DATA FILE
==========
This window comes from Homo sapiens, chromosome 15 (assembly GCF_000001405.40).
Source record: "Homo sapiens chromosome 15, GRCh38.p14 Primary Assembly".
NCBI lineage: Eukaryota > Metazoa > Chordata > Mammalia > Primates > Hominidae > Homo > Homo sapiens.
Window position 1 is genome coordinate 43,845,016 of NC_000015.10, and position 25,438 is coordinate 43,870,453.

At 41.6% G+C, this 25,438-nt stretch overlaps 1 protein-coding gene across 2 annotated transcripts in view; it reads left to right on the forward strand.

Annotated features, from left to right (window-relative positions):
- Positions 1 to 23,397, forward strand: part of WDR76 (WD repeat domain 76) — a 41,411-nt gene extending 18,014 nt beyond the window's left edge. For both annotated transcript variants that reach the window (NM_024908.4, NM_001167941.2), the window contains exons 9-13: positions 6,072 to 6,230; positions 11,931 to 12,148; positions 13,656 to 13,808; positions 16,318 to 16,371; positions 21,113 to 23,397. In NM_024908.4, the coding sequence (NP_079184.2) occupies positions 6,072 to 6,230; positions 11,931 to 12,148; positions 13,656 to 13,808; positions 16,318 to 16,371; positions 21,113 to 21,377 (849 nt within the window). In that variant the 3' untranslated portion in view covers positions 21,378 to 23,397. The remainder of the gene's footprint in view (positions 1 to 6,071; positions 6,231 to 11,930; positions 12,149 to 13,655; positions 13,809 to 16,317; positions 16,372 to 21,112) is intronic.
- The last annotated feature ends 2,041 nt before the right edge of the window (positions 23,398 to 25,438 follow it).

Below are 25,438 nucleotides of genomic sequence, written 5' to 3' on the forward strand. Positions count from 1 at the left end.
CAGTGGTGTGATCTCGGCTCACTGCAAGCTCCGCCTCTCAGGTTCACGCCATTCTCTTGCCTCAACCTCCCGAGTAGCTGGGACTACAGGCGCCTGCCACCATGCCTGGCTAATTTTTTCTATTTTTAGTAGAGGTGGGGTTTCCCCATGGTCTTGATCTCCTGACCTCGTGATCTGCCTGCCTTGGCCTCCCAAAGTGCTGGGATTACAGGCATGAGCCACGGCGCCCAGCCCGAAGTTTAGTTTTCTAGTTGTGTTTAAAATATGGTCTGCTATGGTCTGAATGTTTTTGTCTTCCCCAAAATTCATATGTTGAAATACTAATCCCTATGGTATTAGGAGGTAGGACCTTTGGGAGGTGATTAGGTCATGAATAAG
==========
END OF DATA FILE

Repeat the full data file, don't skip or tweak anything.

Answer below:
This window comes from Homo sapiens, chromosome 15 (assembly GCF_000001405.40).
Source record: "Homo sapiens chromosome 15, GRCh38.p14 Primary Assembly".
NCBI lineage: Eukaryota > Metazoa > Chordata > Mammalia > Primates > Hominidae > Homo > Homo sapiens.
Window position 1 is genome coordinate 43,845,016 of NC_000015.10, and position 25,438 is coordinate 43,870,453.

At 41.6% G+C, this 25,438-nt stretch overlaps 1 protein-coding gene across 2 annotated transcripts in view; it reads left to right on the forward strand.

Annotated features, from left to right (window-relative positions):
- Positions 1 to 23,397, forward strand: part of WDR76 (WD repeat domain 76) — a 41,411-nt gene extending 18,014 nt beyond the window's left edge. For both annotated transcript variants that reach the window (NM_024908.4, NM_001167941.2), the window contains exons 9-13: positions 6,072 to 6,230; positions 11,931 to 12,148; positions 13,656 to 13,808; positions 16,318 to 16,371; positions 21,113 to 23,397. In NM_024908.4, the coding sequence (NP_079184.2) occupies positions 6,072 to 6,230; positions 11,931 to 12,148; positions 13,656 to 13,808; positions 16,318 to 16,371; positions 21,113 to 21,377 (849 nt within the window). In that variant the 3' untranslated portion in view covers positions 21,378 to 23,397. The remainder of the gene's footprint in view (positions 1 to 6,071; positions 6,231 to 11,930; positions 12,149 to 13,655; positions 13,809 to 16,317; positions 16,372 to 21,112) is intronic.
- The last annotated feature ends 2,041 nt before the right edge of the window (positions 23,398 to 25,438 follow it).

Below are 25,438 nucleotides of genomic sequence, written 5' to 3' on the forward strand. Positions count from 1 at the left end.
CAGTGGTGTGATCTCGGCTCACTGCAAGCTCCGCCTCTCAGGTTCACGCCATTCTCTTGCCTCAACCTCCCGAGTAGCTGGGACTACAGGCGCCTGCCACCATGCCTGGCTAATTTTTTCTATTTTTAGTAGAGGTGGGGTTTCCCCATGGTCTTGATCTCCTGACCTCGTGATCTGCCTGCCTTGGCCTCCCAAAGTGCTGGGATTACAGGCATGAGCCACGGCGCCCAGCCCGAAGTTTAGTTTTCTAGTTGTGTTTAAAATATGGTCTGCTATGGTCTGAATGTTTTTGTCTTCCCCAAAATTCATATGTTGAAATACTAATCCCTATGGTATTAGGAGGTAGGACCTTTGGGAGGTGATTAGGTCATGAATAAG